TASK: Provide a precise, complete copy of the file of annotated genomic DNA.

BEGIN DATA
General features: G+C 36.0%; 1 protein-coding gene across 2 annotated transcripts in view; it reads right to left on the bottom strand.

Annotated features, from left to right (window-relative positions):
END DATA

General features: G+C 36.0%; 1 protein-coding gene across 2 annotated transcripts in view; it reads right to left on the bottom strand.

Annotated features, from left to right (window-relative positions):